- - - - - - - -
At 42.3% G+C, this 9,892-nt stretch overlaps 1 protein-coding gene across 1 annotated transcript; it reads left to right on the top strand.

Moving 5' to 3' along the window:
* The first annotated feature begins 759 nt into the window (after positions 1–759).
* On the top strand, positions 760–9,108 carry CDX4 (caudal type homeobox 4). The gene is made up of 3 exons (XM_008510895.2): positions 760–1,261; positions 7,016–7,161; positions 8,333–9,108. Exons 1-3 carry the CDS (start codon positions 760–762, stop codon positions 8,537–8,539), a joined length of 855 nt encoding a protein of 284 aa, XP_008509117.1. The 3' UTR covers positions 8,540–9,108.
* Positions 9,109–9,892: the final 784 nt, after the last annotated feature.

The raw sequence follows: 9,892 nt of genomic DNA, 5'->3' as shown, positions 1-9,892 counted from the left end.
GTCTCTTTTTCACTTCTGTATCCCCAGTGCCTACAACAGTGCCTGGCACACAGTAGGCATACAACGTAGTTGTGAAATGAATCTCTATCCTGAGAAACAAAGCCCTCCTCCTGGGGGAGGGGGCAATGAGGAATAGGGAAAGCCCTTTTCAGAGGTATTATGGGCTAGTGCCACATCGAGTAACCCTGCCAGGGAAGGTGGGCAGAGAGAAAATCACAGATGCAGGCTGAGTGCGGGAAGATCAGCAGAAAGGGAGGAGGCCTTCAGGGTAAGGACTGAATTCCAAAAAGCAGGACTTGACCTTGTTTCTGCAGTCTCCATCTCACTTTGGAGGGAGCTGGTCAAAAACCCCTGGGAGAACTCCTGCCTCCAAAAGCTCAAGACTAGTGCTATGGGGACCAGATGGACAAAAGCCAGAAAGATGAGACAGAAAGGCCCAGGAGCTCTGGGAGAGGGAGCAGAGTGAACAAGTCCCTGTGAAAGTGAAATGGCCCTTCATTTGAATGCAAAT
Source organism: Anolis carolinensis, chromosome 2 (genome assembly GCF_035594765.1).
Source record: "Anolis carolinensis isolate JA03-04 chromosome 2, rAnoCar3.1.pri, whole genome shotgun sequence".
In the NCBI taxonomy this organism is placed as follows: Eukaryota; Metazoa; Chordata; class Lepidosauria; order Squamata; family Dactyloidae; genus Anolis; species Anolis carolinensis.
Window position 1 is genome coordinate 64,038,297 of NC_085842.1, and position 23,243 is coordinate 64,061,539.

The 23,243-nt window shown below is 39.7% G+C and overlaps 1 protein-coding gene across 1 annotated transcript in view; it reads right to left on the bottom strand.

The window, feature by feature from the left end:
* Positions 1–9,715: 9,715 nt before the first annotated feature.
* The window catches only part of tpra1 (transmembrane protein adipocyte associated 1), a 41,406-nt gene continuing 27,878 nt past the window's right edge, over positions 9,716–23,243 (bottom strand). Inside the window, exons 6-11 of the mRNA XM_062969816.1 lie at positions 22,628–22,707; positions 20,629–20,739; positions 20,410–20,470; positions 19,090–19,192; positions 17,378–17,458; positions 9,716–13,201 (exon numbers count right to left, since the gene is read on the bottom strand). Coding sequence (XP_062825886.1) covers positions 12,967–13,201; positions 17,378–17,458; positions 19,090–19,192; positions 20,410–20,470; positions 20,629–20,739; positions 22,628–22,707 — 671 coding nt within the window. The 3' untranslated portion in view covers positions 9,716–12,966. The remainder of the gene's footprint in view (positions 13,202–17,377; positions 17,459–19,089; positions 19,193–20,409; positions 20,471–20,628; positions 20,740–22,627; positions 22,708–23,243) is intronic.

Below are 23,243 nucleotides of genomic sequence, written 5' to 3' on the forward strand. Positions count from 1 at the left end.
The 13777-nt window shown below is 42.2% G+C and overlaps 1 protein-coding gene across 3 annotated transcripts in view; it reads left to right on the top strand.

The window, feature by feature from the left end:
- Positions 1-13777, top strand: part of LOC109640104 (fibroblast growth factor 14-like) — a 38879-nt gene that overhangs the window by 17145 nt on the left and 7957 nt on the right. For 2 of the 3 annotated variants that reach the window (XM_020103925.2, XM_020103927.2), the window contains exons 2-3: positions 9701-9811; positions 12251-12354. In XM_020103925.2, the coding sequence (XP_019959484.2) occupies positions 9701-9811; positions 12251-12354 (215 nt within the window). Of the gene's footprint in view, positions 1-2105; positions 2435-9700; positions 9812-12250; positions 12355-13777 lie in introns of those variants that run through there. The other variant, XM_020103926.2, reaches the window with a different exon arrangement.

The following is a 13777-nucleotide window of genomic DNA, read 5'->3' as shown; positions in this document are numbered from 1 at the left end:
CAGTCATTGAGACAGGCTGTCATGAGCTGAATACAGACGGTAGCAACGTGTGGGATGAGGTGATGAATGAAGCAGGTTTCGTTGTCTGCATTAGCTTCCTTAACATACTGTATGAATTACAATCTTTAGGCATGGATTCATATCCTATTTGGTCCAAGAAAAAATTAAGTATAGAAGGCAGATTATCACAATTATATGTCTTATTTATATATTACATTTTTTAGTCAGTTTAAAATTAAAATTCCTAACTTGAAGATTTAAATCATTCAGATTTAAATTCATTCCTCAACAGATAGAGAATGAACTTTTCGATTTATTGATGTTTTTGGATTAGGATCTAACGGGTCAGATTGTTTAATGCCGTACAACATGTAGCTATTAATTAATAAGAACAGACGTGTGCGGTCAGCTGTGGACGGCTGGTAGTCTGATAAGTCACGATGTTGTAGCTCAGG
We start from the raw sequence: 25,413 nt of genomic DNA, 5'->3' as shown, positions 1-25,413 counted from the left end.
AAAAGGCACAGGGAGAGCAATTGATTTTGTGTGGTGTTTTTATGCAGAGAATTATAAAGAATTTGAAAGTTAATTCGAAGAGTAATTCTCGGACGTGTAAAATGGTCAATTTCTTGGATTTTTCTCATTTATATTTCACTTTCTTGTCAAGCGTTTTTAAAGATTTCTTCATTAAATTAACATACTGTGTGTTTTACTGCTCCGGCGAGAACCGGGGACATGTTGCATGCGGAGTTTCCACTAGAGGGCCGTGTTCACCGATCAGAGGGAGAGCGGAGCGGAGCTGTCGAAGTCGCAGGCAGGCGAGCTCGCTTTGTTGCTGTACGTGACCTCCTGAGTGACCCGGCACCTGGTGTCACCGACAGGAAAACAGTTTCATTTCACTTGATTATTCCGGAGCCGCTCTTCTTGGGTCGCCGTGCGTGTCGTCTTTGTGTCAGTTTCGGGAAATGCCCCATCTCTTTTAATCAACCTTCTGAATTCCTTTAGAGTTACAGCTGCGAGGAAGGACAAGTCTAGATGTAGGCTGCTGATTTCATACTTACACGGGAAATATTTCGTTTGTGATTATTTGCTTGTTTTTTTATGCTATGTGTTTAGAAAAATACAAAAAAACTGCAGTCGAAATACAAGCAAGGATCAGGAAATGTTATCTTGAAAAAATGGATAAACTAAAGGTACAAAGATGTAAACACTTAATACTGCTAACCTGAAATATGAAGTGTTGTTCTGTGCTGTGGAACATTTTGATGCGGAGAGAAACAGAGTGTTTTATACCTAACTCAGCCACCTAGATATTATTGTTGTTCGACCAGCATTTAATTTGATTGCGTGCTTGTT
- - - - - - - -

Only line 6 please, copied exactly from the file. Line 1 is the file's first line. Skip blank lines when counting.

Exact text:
The raw sequence follows: 9,892 nt of genomic DNA, 5'->3' as shown, positions 1-9,892 counted from the left end.